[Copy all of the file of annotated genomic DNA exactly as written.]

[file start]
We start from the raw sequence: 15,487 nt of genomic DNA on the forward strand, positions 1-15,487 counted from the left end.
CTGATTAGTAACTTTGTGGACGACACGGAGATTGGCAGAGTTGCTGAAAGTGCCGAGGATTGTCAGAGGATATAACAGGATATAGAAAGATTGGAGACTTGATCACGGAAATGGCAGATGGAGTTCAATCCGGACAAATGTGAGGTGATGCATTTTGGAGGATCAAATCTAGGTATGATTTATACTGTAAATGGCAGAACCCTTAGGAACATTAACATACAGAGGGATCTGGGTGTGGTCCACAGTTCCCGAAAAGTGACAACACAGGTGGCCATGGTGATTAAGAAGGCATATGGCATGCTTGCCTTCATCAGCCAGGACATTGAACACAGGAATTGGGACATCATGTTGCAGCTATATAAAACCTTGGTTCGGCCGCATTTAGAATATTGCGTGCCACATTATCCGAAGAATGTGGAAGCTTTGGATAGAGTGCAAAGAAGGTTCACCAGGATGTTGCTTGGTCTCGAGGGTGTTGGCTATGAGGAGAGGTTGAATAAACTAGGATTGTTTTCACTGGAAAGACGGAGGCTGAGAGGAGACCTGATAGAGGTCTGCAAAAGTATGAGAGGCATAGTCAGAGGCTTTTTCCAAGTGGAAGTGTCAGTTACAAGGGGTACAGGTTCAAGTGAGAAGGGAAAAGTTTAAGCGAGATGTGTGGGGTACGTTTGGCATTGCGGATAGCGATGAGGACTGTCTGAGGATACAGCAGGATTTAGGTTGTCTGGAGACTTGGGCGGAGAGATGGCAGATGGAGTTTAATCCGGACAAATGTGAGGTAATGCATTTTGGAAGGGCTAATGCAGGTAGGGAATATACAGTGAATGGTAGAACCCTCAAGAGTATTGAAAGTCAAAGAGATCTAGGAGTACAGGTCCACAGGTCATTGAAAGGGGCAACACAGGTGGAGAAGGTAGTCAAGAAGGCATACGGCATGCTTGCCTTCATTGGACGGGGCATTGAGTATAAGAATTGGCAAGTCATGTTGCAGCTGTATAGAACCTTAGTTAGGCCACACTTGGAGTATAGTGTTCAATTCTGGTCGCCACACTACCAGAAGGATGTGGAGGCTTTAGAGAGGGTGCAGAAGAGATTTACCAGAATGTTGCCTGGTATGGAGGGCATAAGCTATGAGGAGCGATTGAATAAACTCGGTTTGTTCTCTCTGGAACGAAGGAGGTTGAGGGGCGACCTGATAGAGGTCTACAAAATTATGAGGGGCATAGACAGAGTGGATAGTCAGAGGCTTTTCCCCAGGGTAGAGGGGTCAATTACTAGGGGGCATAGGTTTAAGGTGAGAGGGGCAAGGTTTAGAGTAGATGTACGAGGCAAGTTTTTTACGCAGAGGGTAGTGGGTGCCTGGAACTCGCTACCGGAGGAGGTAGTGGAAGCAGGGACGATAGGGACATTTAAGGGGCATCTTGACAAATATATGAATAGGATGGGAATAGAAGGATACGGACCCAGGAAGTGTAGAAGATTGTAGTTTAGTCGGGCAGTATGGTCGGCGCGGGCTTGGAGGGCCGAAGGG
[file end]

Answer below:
We start from the raw sequence: 15,487 nt of genomic DNA on the forward strand, positions 1-15,487 counted from the left end.
CTGATTAGTAACTTTGTGGACGACACGGAGATTGGCAGAGTTGCTGAAAGTGCCGAGGATTGTCAGAGGATATAACAGGATATAGAAAGATTGGAGACTTGATCACGGAAATGGCAGATGGAGTTCAATCCGGACAAATGTGAGGTGATGCATTTTGGAGGATCAAATCTAGGTATGATTTATACTGTAAATGGCAGAACCCTTAGGAACATTAACATACAGAGGGATCTGGGTGTGGTCCACAGTTCCCGAAAAGTGACAACACAGGTGGCCATGGTGATTAAGAAGGCATATGGCATGCTTGCCTTCATCAGCCAGGACATTGAACACAGGAATTGGGACATCATGTTGCAGCTATATAAAACCTTGGTTCGGCCGCATTTAGAATATTGCGTGCCACATTATCCGAAGAATGTGGAAGCTTTGGATAGAGTGCAAAGAAGGTTCACCAGGATGTTGCTTGGTCTCGAGGGTGTTGGCTATGAGGAGAGGTTGAATAAACTAGGATTGTTTTCACTGGAAAGACGGAGGCTGAGAGGAGACCTGATAGAGGTCTGCAAAAGTATGAGAGGCATAGTCAGAGGCTTTTTCCAAGTGGAAGTGTCAGTTACAAGGGGTACAGGTTCAAGTGAGAAGGGAAAAGTTTAAGCGAGATGTGTGGGGTACGTTTGGCATTGCGGATAGCGATGAGGACTGTCTGAGGATACAGCAGGATTTAGGTTGTCTGGAGACTTGGGCGGAGAGATGGCAGATGGAGTTTAATCCGGACAAATGTGAGGTAATGCATTTTGGAAGGGCTAATGCAGGTAGGGAATATACAGTGAATGGTAGAACCCTCAAGAGTATTGAAAGTCAAAGAGATCTAGGAGTACAGGTCCACAGGTCATTGAAAGGGGCAACACAGGTGGAGAAGGTAGTCAAGAAGGCATACGGCATGCTTGCCTTCATTGGACGGGGCATTGAGTATAAGAATTGGCAAGTCATGTTGCAGCTGTATAGAACCTTAGTTAGGCCACACTTGGAGTATAGTGTTCAATTCTGGTCGCCACACTACCAGAAGGATGTGGAGGCTTTAGAGAGGGTGCAGAAGAGATTTACCAGAATGTTGCCTGGTATGGAGGGCATAAGCTATGAGGAGCGATTGAATAAACTCGGTTTGTTCTCTCTGGAACGAAGGAGGTTGAGGGGCGACCTGATAGAGGTCTACAAAATTATGAGGGGCATAGACAGAGTGGATAGTCAGAGGCTTTTCCCCAGGGTAGAGGGGTCAATTACTAGGGGGCATAGGTTTAAGGTGAGAGGGGCAAGGTTTAGAGTAGATGTACGAGGCAAGTTTTTTACGCAGAGGGTAGTGGGTGCCTGGAACTCGCTACCGGAGGAGGTAGTGGAAGCAGGGACGATAGGGACATTTAAGGGGCATCTTGACAAATATATGAATAGGATGGGAATAGAAGGATACGGACCCAGGAAGTGTAGAAGATTGTAGTTTAGTCGGGCAGTATGGTCGGCGCGGGCTTGGAGGGCCGAAGGG